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The problem with pets

BY ASHLEY OERMAN | NOVEMBER 13, 2009 7:20 AM

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Brittany’s cat is a violation.

The UI junior lives in an apartment that does not allow animals — and if her landlord finds out, she could face a hefty fine.

However, if she was forced to relocate her tiger-striped pet, she said, she would not give her to a shelter.

But it seems this is a common option for many other students.

The Iowa City Animal Care and Adoption Center sees an increase in the number of animals admitted from May to September, when students are moving in and out of Iowa City, said Misha Goodman, the director of animal services.

“People are moving into places where they can no longer have an animal or they have life changes that won’t allow them to take care of one,” she said.

Although this increase can in part be explained by animal population growth during these months, students adopting animals they are not prepared to take care of is an important factor in the jump as well, Goodman said.

Iowa City Mayor Regenia Bailey said leaving animals behind is a citywide problem not unique to students.

In an interview with USA Today, Bailey said she was worried about the trend carrying over to the potential ordinance allowing residents to keep chickens, noting it could lead to the birds being abandoned.

However, City Councilor Mike Wright said he believes strict requirements will prevent that from happening.

“It’s going to be much more difficult to get a chicken than a cat,” he said.

Students often find it tempting to buy an animal, even when it’s against their apartment, residence hall, or house contract. And many times, they end up getting caught.

“It happens all the time,” Goodman said. “Students will get an animal knowing that their landlord doesn’t allow it, and then the landlord finds out.”

That is exactly what happened to 21-year-old Kirkwood Community College student Alex Willert in November 2008.

“He was just the right dog, so I thought I would get him anyways,” he said about Duke, his purebred boxer.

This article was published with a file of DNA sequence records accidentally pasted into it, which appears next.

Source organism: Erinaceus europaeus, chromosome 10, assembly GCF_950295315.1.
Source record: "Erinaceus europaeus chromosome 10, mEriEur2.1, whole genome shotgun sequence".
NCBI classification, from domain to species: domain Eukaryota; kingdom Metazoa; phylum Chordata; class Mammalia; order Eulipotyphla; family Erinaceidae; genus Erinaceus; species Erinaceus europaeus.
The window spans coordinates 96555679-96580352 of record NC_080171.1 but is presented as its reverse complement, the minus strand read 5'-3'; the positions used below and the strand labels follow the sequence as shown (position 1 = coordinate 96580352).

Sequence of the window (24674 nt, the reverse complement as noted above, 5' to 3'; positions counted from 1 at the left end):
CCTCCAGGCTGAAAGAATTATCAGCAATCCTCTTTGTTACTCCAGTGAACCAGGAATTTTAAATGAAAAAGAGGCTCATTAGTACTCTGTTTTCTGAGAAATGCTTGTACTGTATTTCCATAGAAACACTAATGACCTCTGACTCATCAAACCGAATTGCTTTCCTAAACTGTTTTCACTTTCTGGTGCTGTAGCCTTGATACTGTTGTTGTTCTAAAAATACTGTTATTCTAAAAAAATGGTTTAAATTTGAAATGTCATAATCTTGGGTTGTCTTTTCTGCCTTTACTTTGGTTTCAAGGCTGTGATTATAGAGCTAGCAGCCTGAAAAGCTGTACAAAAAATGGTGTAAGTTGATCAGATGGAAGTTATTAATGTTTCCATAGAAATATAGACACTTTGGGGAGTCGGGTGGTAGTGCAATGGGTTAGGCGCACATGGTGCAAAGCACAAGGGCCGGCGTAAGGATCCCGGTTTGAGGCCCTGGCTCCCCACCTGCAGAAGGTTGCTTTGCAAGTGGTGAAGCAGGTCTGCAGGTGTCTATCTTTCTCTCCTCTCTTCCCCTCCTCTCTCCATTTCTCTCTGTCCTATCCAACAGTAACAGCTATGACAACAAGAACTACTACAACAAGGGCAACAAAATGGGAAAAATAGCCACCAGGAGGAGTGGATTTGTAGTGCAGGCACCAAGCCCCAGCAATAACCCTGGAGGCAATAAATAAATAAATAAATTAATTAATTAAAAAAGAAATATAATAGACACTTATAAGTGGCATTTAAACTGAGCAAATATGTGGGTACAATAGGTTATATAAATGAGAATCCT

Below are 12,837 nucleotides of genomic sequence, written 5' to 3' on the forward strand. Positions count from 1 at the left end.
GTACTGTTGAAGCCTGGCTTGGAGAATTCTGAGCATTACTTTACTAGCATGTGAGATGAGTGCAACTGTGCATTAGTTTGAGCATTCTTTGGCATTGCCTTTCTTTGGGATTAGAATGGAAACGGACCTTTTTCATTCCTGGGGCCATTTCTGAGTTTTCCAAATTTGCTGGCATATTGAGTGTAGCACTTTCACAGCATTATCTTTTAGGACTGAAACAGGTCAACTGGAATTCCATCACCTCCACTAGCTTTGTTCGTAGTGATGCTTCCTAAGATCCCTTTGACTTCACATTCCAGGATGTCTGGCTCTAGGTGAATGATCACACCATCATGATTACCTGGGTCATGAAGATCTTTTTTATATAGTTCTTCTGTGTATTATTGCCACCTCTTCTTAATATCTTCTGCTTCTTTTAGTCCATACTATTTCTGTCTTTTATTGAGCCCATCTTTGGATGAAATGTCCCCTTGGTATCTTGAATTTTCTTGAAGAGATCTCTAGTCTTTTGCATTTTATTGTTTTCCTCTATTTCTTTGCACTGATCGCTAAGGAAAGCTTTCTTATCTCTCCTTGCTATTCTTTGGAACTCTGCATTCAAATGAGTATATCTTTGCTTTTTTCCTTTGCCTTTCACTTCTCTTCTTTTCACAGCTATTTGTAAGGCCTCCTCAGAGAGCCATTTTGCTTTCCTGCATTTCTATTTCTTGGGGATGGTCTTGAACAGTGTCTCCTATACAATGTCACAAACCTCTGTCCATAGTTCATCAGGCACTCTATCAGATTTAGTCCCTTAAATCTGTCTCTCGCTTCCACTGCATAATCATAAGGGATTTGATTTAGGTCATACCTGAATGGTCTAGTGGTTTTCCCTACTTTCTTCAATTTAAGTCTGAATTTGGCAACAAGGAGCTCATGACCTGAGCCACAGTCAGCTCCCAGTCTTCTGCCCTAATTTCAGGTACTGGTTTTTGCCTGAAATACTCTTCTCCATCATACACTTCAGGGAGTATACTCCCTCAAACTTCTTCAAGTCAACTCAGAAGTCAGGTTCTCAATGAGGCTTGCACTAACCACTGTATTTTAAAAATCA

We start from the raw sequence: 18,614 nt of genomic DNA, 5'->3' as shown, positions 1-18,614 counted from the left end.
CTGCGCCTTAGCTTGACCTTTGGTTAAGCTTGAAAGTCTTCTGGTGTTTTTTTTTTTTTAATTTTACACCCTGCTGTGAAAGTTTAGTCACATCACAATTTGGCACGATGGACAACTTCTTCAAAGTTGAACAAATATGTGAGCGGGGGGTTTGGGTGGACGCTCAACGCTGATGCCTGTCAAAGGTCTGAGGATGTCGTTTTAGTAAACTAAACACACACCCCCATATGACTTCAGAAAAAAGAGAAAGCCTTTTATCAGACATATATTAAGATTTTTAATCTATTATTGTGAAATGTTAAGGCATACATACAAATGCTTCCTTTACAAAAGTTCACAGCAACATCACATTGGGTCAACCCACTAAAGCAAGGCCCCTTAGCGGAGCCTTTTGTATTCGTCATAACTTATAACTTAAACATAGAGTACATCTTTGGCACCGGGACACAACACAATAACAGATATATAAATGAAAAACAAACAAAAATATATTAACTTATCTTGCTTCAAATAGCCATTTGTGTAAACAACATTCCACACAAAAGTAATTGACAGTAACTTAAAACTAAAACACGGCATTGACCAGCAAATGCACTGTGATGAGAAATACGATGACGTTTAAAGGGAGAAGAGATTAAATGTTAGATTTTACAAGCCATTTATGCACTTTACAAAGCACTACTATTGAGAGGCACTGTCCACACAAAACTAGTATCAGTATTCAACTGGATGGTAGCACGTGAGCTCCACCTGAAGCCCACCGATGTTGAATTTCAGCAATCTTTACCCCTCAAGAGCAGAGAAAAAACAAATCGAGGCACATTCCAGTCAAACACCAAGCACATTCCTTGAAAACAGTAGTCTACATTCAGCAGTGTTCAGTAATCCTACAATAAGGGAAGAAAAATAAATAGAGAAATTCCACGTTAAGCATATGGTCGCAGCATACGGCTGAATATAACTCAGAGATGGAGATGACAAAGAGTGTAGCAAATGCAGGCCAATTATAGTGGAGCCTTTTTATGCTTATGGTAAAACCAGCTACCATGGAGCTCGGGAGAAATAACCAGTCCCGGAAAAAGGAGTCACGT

“He’s a very intelligent dog,” Willert said. “He knows how to open doors.”

Before adopting Duke, he asked his neighbors if they would accept his newest roommate to be sure they would not notify his landlord.

“They were all cool with it,” Willert said.

Willert also took other measures to avoid being caught, including having someone watch his dog at night if he was gone.

Unfortunately, Willert’s landlord caught him when he came to repair a sink and saw dog bowls in his apartment. As a result, Willert sent Duke to Willert’s family, in Bloomingdale, Ill., for the remainder of the year.

Greg Thompson, the manager of Residence Life hall operations, said this situation also occurs in the residence halls.

“We’ve had situations with dogs, cats, lizards, pretty much anything students might like to have,” Thompson said.

Thompson said this problem is pretty rare, occurring about one to two times per year, and it is handled by the residence-hall staff. Typically, they ask the student to make arrangements for the animal to be sent off campus or to a kennel. Thompson noted animal control would only be called if the student had no means to resolve the situation.

Goodman said she advises students to think seriously before adopting an animal.

“Don’t make a split-second decision just because something is cute,” Goodman said. “Consider how long you will be able to take care of that animal.”


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